A federal lawsuit alleging Indiana’s Charter School Act violates the First Amendment Establishment Clause will proceed after a district court judge declined to dismiss a portion of the complaint against a Monroe County charter school.
Chief Judge Jane Magnus-Stinson of the U.S. District Court for the Southern District of Indiana allowed the Coalition for Public Education’s federal Establishment Clause claim against Seven Oaks Classical School, Inc. to proceed in a Wednesday decision. The coalition — which is comprised of Monroe County public school employees, parents and taxpayers who advocate against the diversion of state funds to private and charter schools — filed suit against the charter school and other state defendants in April, alleging the Indiana Charter School Act unconstitutionally allows religious educational institutions to authorize charter schools and provides public funding to those institutions for administrative fees.
Specifically, the act allows the mayor of Indianapolis, the Indiana Charter School Board and state and nonprofit colleges to authorize “nonsectarian and nonreligious” public charter schools. Once an authorizer grants a charter, the State Board of Education can only revoke it if a school fails to meet certain academic standards.
Additionally, the charter schools receive public funds in the same way as all other Indiana public schools. The act permits an authorizer to collect up to 3 percent of those funds as an administrative fee, provided the authorizer creates an annual report summarizing how those fees were spent.
In the instant case, Seven Oaks in Ellettsville received authorization from Grace College, a private religious institution. The complaint alleges Grace College governing board approved the charter during a closed meeting and “has not made any information publicly available regarding its procedures and criteria for authorizing Seven Oaks.”
The coalition filed its complaint after Seven Oaks was chartered, alleging the act violates the Establishment Clause by permitting religious school such as Grace to authorize charter schools and receive public funds as a result of making such authorizations. Additionally, the coalition alleged the school’s collection of public funds violates a similar provision of the Indiana Constitution. After being granted permission to intervene, Seven Oaks moved to dismiss each of those claims.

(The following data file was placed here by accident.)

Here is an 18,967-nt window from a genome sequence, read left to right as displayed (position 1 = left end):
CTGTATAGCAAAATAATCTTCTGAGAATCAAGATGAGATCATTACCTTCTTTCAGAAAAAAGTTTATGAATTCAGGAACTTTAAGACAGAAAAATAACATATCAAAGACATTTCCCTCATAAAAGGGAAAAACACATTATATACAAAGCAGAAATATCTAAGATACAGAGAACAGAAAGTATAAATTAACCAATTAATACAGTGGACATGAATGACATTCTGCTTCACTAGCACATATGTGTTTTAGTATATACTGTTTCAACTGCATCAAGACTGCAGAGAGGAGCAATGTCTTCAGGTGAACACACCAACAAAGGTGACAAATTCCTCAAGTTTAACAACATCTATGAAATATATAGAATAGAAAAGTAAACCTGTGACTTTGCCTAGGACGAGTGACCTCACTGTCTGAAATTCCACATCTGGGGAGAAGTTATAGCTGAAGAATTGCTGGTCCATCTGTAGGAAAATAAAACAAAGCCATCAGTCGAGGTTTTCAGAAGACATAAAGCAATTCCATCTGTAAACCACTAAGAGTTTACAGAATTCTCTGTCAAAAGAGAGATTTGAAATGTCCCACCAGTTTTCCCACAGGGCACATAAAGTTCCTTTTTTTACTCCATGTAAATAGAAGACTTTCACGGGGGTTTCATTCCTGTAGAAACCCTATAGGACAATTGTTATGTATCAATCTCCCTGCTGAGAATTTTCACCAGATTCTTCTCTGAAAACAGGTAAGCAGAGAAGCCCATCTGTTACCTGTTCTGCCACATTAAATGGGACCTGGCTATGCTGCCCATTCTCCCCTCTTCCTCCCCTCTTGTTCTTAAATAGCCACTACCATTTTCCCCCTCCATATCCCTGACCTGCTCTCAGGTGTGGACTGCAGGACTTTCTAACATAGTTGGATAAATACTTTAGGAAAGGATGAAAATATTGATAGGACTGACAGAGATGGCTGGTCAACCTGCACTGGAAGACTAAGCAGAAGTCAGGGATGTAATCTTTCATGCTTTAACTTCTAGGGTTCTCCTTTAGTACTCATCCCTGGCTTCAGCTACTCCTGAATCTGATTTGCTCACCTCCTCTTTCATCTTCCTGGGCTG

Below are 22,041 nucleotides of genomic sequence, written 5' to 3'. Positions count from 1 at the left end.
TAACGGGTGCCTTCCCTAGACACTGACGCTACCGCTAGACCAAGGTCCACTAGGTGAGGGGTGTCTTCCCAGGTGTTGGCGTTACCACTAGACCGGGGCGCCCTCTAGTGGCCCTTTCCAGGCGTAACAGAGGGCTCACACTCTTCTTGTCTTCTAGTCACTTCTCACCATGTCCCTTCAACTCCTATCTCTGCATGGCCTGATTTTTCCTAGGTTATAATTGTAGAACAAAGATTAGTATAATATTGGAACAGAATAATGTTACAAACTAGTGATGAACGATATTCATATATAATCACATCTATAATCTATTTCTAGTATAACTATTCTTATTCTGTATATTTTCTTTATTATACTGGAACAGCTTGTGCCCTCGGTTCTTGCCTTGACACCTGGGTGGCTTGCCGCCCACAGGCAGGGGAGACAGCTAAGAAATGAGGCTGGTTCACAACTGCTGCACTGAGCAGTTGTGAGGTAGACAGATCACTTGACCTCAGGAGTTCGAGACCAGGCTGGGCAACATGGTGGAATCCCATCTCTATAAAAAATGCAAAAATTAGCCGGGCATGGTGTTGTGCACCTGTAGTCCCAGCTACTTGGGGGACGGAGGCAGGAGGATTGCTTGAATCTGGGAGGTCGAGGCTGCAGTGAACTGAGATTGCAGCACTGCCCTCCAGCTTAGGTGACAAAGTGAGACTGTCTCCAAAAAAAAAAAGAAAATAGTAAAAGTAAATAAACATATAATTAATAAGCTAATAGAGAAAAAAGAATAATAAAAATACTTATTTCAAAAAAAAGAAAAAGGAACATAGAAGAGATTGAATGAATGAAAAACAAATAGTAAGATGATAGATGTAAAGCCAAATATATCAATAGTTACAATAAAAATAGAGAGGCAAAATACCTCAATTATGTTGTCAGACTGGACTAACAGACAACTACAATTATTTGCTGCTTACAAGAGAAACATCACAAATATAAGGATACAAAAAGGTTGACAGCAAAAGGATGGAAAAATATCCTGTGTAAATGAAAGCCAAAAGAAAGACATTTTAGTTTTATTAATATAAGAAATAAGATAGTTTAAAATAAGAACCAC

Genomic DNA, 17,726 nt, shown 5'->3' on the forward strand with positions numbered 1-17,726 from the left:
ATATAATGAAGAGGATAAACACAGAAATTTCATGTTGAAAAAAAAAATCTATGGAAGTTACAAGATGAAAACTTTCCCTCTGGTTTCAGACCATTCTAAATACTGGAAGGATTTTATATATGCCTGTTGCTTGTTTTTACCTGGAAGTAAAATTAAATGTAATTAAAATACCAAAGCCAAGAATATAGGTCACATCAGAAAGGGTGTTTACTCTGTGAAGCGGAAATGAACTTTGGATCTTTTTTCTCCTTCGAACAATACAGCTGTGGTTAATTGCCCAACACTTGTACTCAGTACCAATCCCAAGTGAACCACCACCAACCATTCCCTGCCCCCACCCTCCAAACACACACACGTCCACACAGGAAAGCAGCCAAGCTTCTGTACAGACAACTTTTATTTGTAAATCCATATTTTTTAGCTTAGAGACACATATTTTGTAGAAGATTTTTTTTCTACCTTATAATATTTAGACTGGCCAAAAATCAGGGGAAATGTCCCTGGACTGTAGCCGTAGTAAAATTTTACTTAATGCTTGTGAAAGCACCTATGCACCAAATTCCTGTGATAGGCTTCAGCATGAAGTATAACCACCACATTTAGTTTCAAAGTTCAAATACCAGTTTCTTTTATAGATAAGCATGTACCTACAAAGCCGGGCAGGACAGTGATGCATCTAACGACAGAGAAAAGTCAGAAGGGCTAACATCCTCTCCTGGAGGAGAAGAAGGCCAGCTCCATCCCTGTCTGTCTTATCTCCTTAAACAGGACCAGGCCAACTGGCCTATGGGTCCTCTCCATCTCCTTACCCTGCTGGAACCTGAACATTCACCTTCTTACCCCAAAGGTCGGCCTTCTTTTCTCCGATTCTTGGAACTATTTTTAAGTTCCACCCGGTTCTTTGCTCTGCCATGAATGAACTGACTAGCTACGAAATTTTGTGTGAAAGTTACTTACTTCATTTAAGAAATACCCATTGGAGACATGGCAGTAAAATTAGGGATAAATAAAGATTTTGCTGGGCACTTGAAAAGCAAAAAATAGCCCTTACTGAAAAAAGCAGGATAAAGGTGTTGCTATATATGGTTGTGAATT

Magnus-Stinson rejected both arguments related to Grace or another religious school’s collection of fees, writing, from a federal perspective, that the fees are directly proportional to the number of students who choose to attend a charter school, meaning the provision “includes a substantial element of private choice.” Similar logic was used to uphold a state-reimbursed voucher program in Zelman v. Simmons-Harris, 536 U.S. 659, 648-49 (2002), Magnus-Stinson said.
Further, the “administrative” activity tied to the funds is the authorization of charter schools, which is secular, so the act does not violate the Establishment Clause on those grounds, either, the chief said. And from a state Constitution perspective, she concluded the Indiana Supreme Court would uphold the act as constitutional based on its precedent in cases such as Meredith v. Pence, 984 N.E.2d 1213 (Ind. 2013), which upheld a religious school voucher program.
However, Magnus-Stinson denied the motion to dismiss Establishment Clause count of the complaint, finding that “the allegations in the Complaint support a reasonable inference that the Charter School Act permits a religious authorizer to accept any application it chooses.”
“Authorizers make important decisions about who may establish charter schools and under what circumstances a charter school may be established, which includes details such as the educational methodology the school will employ,” the chief judge wrote. “Additionally, charter schools are publicly funded and, insofar as they draw students from public school corporations, their funding may result in a shift of public funds away from other schools. These decisions, when made by a religious institution, may raise Establishment Clause concerns, as recognized by decisions such as (Larkin v. Grendel’s Den, Inc., 459 U.S. 116 (1982)). Based on state funding formulas, public schools receive about $6,500 per year per student.
“However, Larkin also left room for constraints on a religious institution’s discretion to ensure that any delegated power will be used for secular purposes,” Magnus-Stinson continued. “The Court may not draw adverse conclusions on these issues with the case in the current procedural posture… .”
Magnus-Stinson then vacated a previously entered discovery stay and ordered a magistrate judge to hold a conference with the parties. The case is Indiana Coalition for Public Education – Monroe County and South Central Indiana, Inc. v. Jennifer McCormick, James Betley, 1:17-cv-01295.